Katie Owens, an HSBC employee from Sheffield, is setting off for two weeks of wildlife conservation in Cameroon. Her expedition is part of Investing in Nature, an £11 million, five-year eco-partnership between HSBC and environmental NGO, Earthwatch Institute (Europe).
Katie, an HSBC typist will be leaving her desk in the Sheffield office and joining Earthwatch scientists working to conserve the grey-necked picathartes (the Cameroon rock fowl). The species nests exclusively on rock-faces, cliffs and in caves surrounded by dense vegetation. However, due to forest clearance and increasing human encroachment it is now classified as a 'vulnerable' species.
Working as part of an integrated research and conservation programme, Katie and an international team of volunteers will make observations of nesting and adult bird behaviour; they will conduct habitat surveys and assess the impact of human activities on the vegetation surrounding the nests. All of the data that Katie helps to collect will be used to develop recommendations for the rock fowl's conservation.
Katie says, ‘I am especially interested in forest areas and the wildlife that live there. Learning more about the areas that I love will help me to educate people locally about the need to be environmentally aware. I find the idea of making first hand discoveries, and seeing evidence that I have collected, extremely exciting.'
Katie was selected from more than 220 thousand HSBC employees around the world and is just one of 500 HSBC Environmental Fellows who will work on Earthwatch conservation projects in 2004, ranging from Spanish dolphins to zebras in Kenya.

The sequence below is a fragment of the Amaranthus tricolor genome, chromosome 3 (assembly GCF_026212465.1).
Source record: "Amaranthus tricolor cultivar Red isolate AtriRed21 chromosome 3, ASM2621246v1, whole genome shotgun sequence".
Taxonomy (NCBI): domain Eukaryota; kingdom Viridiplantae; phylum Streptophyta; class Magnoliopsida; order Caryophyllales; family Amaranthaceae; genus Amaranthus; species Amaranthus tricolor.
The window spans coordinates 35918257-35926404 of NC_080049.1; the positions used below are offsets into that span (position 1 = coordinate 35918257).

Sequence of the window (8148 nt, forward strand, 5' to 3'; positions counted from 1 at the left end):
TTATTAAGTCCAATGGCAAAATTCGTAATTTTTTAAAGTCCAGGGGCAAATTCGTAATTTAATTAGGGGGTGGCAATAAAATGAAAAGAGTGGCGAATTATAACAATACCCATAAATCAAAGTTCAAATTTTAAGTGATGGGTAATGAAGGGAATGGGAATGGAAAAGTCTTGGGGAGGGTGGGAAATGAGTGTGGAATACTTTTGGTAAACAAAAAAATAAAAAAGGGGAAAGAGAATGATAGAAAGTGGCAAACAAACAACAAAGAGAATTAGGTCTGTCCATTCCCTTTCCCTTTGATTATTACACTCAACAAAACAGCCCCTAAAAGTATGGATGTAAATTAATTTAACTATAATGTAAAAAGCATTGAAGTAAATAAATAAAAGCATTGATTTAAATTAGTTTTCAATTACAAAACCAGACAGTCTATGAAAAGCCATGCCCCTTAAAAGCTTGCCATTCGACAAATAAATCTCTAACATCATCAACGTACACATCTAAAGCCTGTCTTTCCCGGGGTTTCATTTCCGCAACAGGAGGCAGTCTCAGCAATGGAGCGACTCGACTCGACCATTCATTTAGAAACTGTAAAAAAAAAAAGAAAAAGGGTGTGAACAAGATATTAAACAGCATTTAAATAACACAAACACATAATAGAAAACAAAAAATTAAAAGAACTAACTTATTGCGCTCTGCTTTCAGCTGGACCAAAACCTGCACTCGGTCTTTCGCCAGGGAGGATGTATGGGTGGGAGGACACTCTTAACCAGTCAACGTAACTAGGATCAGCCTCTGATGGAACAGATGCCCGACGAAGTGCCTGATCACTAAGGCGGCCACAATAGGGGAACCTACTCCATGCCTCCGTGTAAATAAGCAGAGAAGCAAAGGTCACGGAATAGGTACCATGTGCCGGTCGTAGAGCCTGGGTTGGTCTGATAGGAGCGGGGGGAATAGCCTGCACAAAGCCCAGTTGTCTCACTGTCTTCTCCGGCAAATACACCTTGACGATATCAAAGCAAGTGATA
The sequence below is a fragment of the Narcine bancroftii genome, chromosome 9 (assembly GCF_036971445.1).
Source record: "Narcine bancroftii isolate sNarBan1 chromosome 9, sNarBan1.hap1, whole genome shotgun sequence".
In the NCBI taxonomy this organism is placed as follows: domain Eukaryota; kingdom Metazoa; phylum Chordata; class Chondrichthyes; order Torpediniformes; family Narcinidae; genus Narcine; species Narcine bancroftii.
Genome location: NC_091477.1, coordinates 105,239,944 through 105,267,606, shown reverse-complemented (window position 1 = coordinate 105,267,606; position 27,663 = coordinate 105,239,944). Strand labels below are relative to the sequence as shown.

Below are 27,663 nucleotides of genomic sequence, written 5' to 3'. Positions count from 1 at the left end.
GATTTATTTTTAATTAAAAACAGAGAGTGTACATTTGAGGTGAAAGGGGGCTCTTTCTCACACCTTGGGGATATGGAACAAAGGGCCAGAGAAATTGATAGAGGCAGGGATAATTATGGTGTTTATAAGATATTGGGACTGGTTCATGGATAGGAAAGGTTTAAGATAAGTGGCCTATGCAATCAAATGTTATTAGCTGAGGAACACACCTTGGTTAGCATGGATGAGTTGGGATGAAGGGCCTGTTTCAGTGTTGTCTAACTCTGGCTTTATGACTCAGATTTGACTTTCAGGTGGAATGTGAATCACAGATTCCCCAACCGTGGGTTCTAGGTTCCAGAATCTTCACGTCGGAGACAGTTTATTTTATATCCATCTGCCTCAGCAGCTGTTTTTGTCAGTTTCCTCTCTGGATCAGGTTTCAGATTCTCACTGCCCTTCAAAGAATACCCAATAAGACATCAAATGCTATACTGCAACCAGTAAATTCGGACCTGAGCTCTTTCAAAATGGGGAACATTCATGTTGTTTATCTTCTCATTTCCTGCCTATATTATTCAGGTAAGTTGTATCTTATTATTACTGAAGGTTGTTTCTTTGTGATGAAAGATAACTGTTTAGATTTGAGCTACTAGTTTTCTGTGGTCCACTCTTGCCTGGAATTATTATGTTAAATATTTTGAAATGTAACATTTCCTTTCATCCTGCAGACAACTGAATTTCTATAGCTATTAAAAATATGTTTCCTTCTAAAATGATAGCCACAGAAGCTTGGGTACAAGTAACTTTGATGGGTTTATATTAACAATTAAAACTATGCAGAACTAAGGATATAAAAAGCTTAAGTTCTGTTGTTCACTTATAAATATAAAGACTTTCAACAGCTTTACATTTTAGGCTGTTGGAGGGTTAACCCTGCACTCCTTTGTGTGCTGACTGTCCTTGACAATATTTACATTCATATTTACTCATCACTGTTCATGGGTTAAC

Over a period of five years, HSBC is offering 2,000 employees the opportunity to become involved in scientific field research and take part in vital conservation projects worldwide. By 2006 HSBC employees will have contributed the equivalent of a century of environmental research and 200 talented scientists will have received valuable training. The HSBC fellows will also be eligible for a grant of up to £400 to initiate a local environmental project on their return home.
The five-year Investing in Nature partnership also involves Botanic Gardens Conservation International (BGCI), and WWF, and is the largest ever single donation to each of the environmental charities. In addition to Earthwatch's contribution, Investing in Nature will clean up three of the world's major rivers, benefiting 50 million people who depend upon them, and help save 20,000 rare plant species from extinction.
Irene Dorner, HSBC general manager for the Northern Division said: ‘Investing in Nature is well on the way to meeting its five year goals. It's HSBC's largest donation ever but it's about more than that, it's about people. Our employees will be investing a massive amount of time and energy in conservation and we expect it to change them, and us. We want HSBC Fellows to become environmental ambassadors within the company, sharing what they learn with colleagues. The benefits shared between environment, community, business and individuals are a sure sign of a sustainable approach.'
Frank Vorhies, CEO of Earthwatch, said, "Investing in Nature is a great example of how businesses and NGOs can work successfully together. We are able to link the network of HSBC employees worldwide with the environmental knowledge available from Earthwatch scientists to raise awareness and understanding of environmental issues on a global and local level."
"Our work with HSBC, allows us to fulfil our mission by engaging their employees in scientific research projects and at the same time we are all able to further support the efforts of HSBC in promoting a sustainable environment."
To date, 800 HSBC employees from over 45 countries have contributed the equivalent of over 40 years of one scientist on vital environmental research in projects around the world through the Earthwatch programme.
Photo credit: ©Doug Peters/EWE